The vibrant leader of demonstrations

By Loyiso Lindane


Just like the rose that grew from the concrete, from the streets of Diepkloof, Soweto in Johannesburg, South Africa comes one of the most resilient leader and advocator of LGBTQIA+ rights, Virginia Magwaza. Hers hasn’t been an easy road as can be expected when advocating for the rights of marginalised people who get killed for existing as themselves, breathing can be a dangerous task due to your gender or sexuality. 


“I have been involved in a number of struggles for social justice and the advancement of the lives of the minority and the oppressed groups. I am a proud mother of 3 humans who have always understood that they are sharing their mother with the whole world since I have been in different countries on various activist work,” says Magwaza. 


Her activism started when she was a student in the university of Witwatersrand where she became part of the student movement during the years where institutions of higher learning and the City of Johannesburg were becoming corporatised and privatised. She gained consciousness through her involvement with the student structures as well as the community-based organisations. Her growth escalated as she became part of the then growing social movements that were challenging the lack of access to Socio-Economic rights, Foreign Debt, Palestinian Question, Women Oppression, Gender Based Violence and all the Phobias directed either at Africans and LGBTQI+ people. 


Her journey has not come without its own challenges and the main important thing that seems many people have not yet come to know is that it is not always smooth sailing however being dedicated towards your passions will sustain you. 


“The challenges that I have faced involve issues of patriarchy and misogyny even within the social justice movement. Women constantly have to push for their voices in all the spaces that they occupy, even when the issues are close to them men would force you to be their mouth piece. Men were finding it difficult to accept and open up spaces for women without making them feel that women were where they were on men’s mercy. Another challenge was the fact that poverty was a reality and when working in working-class communities experiencing it at first hand led to depression. There were times where I could not take the situation that our working-class people are facing and at some point, resistance, demonstrations and boycotts were not the answer to their problems.  Even today I still get depressed with the work that I have been doing in the last 10 years, working with issues of hate crimes perpetuated against LGBTQI+ people. When I see parents and families who have lost their children or loved one’s depression hits and most of the time feel helpless and defeated,” says Magwaza.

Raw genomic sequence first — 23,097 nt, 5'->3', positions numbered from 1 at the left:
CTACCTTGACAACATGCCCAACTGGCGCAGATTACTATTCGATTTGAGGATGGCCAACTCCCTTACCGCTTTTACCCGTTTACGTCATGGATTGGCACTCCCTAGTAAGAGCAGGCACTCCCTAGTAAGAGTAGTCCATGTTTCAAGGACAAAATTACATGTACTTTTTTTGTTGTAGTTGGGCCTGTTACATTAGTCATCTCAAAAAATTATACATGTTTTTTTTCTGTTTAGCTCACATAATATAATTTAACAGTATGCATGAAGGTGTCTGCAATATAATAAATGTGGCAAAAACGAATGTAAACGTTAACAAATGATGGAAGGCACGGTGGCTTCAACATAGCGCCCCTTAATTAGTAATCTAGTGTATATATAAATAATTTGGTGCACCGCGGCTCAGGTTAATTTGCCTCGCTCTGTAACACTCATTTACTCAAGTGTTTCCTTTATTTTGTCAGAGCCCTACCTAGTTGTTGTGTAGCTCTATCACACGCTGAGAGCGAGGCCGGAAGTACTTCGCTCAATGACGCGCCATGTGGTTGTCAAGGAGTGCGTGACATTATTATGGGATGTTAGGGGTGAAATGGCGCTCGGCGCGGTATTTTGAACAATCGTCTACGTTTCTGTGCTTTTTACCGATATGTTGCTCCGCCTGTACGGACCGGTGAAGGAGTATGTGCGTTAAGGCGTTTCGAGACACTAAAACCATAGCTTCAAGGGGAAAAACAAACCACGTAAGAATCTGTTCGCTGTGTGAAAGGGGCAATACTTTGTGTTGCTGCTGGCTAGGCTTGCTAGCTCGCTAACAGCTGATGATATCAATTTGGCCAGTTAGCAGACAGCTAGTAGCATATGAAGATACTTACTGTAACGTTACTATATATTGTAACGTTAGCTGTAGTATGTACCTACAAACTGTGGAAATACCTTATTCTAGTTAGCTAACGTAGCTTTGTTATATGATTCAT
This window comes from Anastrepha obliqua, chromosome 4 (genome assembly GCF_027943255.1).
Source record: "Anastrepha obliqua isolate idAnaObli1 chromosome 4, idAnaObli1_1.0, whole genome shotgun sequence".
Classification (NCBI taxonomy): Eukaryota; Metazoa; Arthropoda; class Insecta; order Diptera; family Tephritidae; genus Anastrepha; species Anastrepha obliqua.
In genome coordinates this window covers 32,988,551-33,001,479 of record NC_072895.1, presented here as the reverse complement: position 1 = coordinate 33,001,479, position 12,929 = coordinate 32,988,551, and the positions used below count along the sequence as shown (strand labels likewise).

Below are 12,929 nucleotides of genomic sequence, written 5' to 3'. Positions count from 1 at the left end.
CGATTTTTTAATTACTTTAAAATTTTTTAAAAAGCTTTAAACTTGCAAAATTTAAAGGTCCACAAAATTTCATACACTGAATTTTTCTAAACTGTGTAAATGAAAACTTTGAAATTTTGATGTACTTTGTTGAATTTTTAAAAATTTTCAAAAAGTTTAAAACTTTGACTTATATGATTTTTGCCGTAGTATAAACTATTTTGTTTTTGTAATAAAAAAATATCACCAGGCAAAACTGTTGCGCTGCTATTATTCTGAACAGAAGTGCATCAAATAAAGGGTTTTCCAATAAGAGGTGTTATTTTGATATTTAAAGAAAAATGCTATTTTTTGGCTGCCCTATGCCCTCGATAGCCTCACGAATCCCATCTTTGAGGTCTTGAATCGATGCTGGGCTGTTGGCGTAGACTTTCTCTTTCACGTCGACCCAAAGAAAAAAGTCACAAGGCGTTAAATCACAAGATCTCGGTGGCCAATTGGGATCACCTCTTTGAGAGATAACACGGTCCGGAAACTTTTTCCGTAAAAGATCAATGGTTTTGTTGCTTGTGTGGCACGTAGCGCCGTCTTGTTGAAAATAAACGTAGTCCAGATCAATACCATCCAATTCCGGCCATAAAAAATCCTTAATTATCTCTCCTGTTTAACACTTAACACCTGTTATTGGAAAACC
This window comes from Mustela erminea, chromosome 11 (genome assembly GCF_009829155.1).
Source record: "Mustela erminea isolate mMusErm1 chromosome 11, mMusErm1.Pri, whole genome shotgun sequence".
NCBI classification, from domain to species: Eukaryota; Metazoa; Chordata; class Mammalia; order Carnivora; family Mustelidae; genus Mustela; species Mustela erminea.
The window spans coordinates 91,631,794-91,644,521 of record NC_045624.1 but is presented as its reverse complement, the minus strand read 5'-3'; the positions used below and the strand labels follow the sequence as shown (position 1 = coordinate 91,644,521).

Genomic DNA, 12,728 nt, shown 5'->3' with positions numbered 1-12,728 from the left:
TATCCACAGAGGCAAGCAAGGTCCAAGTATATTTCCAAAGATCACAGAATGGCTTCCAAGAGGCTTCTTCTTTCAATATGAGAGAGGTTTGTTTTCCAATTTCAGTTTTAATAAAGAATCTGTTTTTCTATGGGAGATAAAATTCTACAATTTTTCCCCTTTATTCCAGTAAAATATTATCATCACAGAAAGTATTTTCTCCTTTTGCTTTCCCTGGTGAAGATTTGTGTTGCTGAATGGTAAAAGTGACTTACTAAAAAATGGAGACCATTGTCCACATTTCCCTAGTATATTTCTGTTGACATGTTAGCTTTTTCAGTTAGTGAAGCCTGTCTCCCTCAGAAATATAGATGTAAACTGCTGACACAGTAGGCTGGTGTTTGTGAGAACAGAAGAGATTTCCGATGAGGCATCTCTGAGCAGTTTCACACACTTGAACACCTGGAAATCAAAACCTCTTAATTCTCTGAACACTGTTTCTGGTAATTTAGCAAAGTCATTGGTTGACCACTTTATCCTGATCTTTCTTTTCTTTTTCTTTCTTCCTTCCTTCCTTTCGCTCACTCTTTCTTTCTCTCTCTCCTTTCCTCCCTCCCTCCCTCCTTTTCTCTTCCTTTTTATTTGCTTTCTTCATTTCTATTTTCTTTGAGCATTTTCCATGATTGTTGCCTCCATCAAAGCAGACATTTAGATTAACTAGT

It hasn’t been all doom and gloom though, there have been moments that have cheered Magwaza’s spirit to keep going in the journey as in the relation of the trip to the World Conference Against Racism where Cde Fidel Castro delivered a speech.


“My journey has provided me with many opportunities including traveling across the world, interacting with different activists has inspired me and added to my growth. One of my most memorable trips was my visit to the World Conference Against Racism where I participated in the conference where Cde Fidel Castro delivered a 3 hour speech that was also translated and delivered in a more amazing way. I enjoyed that speech so much as it became my inspiration and gave me a clear understanding of Cuba as a country which inspired me to become an activists.”says Magwaza.


On gender matters, Magwaza is quite sharp in adding that gender is a construct that people should not be holding on to in this day and age due to the damaging effects of stereotypical norms and misconceptions. Magwaza strongly emphasises that gender should not, at this day and age be seen only within the binary.  Her message to young queer people is to strive to constantly empower by educating themselves which has assisted greatly in her journey as an activist.  


“I encourage young people to read as there is no empowerment stronger than gathering information that will elevate you as an individual and will allow one to occupy spaces that you never thought you would. I found myself in Canada as a keynote speaker at a G6B summit which was the counter summit against the G7/8 summit that was taking place in Kananaskis. That was after I committed investing in myself through the wealth of information on various topics ranging from political economy, Human rights, the World Trade Organisation, the Bretton Woods Institution as well as Gender & Sexual Minority issues,” adds Magwaza.


For one who takes activism and empowerment easily, it is refreshing to find that she still finds time to dance and laugh with life. “In the near future I see myself working with queer people as a life coach and a mentor as I am known at the vibrant leader of demonstrations. I end up rolling on the streets during the demonstrations to ensure that I feel the space and the moment,” concludes Magwaza. 

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